The James Beard Foundation has announced the restaurants being given the America's Classics Award this year, which honors "our nation's beloved regional restaurants." This year's award will go to Chef Vola's in Atlantic City, NJ; Watts Tea Shop in Milwaukee, WI; Le Veau d’Or in New York; Noriega Restaurant and Hotel in Bakersfield, CA; and Crook's Corner in Chapel Hill, NC. Congratulations to all five restaurants.
JAMES BEARD FOUNDATION NAMES 2011 AMERICA’S CLASSICS AWARD HONOREES
Five America’s Classics Restaurants To Be Honored at the Annual James Beard Foundation Awards on Monday, May 9, 2011 in New York City
New York, NY (March 10, 2011) – Today, the James Beard Foundation announced the five honorees for the 2011 James Beard Foundation Awards America’s Classics category, presented by The Coca-Cola Company. The America’s Classics award is given to restaurants with timeless appeal, beloved for quality food that reflects the character of their community. This year’s five America’s Classics honorees will be celebrated at the annual James Beard Foundation Awards, the nation’s most prestigious recognition program honoring professionals in the food and beverage industries, in an awards ceremony taking place on Monday, May 9, 2011 at Lincoln Center’s Avery Fisher Hall in New York City.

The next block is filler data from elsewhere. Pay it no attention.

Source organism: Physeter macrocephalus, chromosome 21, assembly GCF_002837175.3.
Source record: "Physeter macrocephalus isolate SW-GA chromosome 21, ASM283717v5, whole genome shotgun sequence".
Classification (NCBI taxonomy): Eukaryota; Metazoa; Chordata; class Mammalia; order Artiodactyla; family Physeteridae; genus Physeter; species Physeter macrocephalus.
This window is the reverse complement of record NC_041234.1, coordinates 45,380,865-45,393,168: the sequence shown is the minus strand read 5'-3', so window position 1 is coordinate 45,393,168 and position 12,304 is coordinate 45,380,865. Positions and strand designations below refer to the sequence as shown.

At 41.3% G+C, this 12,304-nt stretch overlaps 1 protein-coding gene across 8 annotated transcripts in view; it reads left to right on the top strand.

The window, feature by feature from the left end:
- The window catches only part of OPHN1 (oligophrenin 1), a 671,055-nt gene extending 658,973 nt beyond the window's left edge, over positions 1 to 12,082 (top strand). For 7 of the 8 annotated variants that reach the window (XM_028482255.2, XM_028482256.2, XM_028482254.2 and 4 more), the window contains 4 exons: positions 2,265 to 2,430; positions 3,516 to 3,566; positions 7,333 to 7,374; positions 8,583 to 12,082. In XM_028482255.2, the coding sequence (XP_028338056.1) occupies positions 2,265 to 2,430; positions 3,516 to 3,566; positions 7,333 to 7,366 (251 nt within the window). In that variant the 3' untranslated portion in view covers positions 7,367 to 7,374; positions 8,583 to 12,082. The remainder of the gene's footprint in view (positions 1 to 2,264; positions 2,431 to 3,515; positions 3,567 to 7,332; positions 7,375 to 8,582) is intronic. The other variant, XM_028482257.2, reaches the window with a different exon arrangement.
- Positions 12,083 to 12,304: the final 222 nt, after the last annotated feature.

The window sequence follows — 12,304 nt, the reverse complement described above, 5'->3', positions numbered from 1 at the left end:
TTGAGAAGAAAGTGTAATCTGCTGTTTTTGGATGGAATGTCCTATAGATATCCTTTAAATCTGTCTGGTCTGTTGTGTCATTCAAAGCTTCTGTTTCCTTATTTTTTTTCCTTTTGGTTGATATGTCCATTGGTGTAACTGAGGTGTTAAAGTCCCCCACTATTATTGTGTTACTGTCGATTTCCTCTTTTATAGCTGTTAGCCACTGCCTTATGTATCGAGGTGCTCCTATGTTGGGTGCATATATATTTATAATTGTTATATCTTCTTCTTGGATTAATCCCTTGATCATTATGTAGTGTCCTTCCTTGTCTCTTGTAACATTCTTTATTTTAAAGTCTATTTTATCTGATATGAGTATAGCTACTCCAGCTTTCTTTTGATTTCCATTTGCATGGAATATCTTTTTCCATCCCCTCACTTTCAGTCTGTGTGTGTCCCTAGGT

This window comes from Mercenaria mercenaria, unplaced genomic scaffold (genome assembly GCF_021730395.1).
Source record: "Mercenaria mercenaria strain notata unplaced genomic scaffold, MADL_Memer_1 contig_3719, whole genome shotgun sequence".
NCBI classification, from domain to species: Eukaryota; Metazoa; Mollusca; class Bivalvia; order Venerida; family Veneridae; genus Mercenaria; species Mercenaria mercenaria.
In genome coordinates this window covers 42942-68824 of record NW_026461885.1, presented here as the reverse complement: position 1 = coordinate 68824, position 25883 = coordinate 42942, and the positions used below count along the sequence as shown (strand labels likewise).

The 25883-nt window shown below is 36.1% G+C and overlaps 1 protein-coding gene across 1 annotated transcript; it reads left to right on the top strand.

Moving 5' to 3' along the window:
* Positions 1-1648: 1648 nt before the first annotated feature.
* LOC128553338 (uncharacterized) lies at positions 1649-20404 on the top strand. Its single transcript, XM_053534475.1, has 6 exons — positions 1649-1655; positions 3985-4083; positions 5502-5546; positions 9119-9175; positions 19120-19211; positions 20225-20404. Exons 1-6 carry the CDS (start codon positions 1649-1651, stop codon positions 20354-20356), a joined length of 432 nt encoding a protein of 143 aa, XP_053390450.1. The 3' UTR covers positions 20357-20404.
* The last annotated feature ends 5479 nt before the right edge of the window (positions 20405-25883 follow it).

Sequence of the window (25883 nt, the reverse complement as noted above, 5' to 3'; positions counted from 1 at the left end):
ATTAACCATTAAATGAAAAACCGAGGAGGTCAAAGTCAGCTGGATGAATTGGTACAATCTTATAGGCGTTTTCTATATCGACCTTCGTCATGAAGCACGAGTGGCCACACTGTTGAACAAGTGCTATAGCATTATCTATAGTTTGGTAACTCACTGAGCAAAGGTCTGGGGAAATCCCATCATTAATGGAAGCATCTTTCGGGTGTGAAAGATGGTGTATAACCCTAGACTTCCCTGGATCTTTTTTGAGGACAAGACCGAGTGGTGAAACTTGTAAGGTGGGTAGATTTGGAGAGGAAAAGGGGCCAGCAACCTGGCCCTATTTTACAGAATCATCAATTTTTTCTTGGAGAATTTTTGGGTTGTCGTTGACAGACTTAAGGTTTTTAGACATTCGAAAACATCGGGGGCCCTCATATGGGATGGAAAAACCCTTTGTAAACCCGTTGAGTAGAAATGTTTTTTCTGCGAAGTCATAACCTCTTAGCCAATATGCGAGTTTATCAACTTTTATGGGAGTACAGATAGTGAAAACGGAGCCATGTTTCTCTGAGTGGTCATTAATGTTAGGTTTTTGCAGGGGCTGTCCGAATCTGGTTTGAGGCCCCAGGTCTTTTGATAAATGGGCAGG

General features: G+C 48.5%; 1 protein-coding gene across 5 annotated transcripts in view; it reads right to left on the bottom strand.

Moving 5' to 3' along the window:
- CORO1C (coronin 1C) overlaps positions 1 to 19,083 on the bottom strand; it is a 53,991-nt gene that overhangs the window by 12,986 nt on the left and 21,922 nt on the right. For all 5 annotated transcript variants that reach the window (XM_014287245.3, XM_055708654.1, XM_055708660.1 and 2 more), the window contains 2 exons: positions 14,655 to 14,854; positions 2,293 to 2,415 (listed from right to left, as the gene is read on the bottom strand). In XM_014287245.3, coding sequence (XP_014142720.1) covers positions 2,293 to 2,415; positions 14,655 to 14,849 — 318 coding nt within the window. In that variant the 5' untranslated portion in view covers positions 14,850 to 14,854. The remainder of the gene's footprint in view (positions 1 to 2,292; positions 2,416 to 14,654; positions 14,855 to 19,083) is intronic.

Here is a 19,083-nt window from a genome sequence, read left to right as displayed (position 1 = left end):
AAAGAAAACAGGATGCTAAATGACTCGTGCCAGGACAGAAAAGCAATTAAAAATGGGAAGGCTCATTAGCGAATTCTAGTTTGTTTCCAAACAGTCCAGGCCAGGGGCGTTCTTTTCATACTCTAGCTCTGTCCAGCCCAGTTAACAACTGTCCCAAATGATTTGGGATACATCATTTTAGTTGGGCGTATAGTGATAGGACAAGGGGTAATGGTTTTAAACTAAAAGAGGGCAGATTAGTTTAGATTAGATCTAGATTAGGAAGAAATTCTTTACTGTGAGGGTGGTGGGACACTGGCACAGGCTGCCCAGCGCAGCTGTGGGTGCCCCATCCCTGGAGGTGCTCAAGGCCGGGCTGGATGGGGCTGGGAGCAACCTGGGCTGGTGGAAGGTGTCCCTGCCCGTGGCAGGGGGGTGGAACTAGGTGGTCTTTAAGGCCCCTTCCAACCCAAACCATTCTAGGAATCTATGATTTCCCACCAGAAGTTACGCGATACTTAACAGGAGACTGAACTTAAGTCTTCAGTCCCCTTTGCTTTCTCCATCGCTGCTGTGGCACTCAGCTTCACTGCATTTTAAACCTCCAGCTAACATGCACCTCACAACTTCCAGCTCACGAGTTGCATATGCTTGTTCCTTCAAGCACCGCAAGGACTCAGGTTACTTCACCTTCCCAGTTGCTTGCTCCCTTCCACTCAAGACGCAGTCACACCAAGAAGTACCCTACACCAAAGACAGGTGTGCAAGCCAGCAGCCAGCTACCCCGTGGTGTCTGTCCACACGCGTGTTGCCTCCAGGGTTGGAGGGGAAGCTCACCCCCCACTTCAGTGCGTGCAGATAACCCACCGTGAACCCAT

“The America’s Classics category is very special to us,” says Susan Ungaro, President of the James Beard Foundation. “They represent, in the best possible way, America’s great melting pot. These special dining establishments bring their communities together around the table, something James Beard would have loved.”
The 2011 James Beard Foundation Awards America’s Classics award honorees are:
Chef Vola’s (111 South Albion Place, Atlantic City, NJ, 609-345-2022 – Owners: Michael and Louise Esposito and family)
Some believe that Chef Vola’s, operating in the basement of a former boarding house since 1921, is hard to get into, that you need to know someone, that Louise Esposito, the woman who answers the once-unlisted telephone number, screens applicants for a table.
Urban legend. Fact is, all are welcome. Once here, you're family. A single serving of the peerless veal chop, done parm-style, feeds, maybe, six. The red gravy is revered, as is the veal swathed in Prosciutto. Ditto the cannellini-green bean salad crowned by cubes of provolone and salami. Frank Sinatra once said he wanted to be buried with one of Chef Vola’s banana cream pies.
In 1982, the Esposito family bought the restaurant from the Vola clan. Today, Louise, along with her husband Mike, son Lou, and nephew Dom work the kitchen and the dining room, an always-humming space in which a Naples-born grandma would feel at home.
Customers make pilgrimages to eat at Chef Vola's. They come for the people. They come for the food, for dishes that serve as standard-bearers of an Italian-American culinary tradition that may be more loved in the heart of the Mid-Atlantic than anywhere else.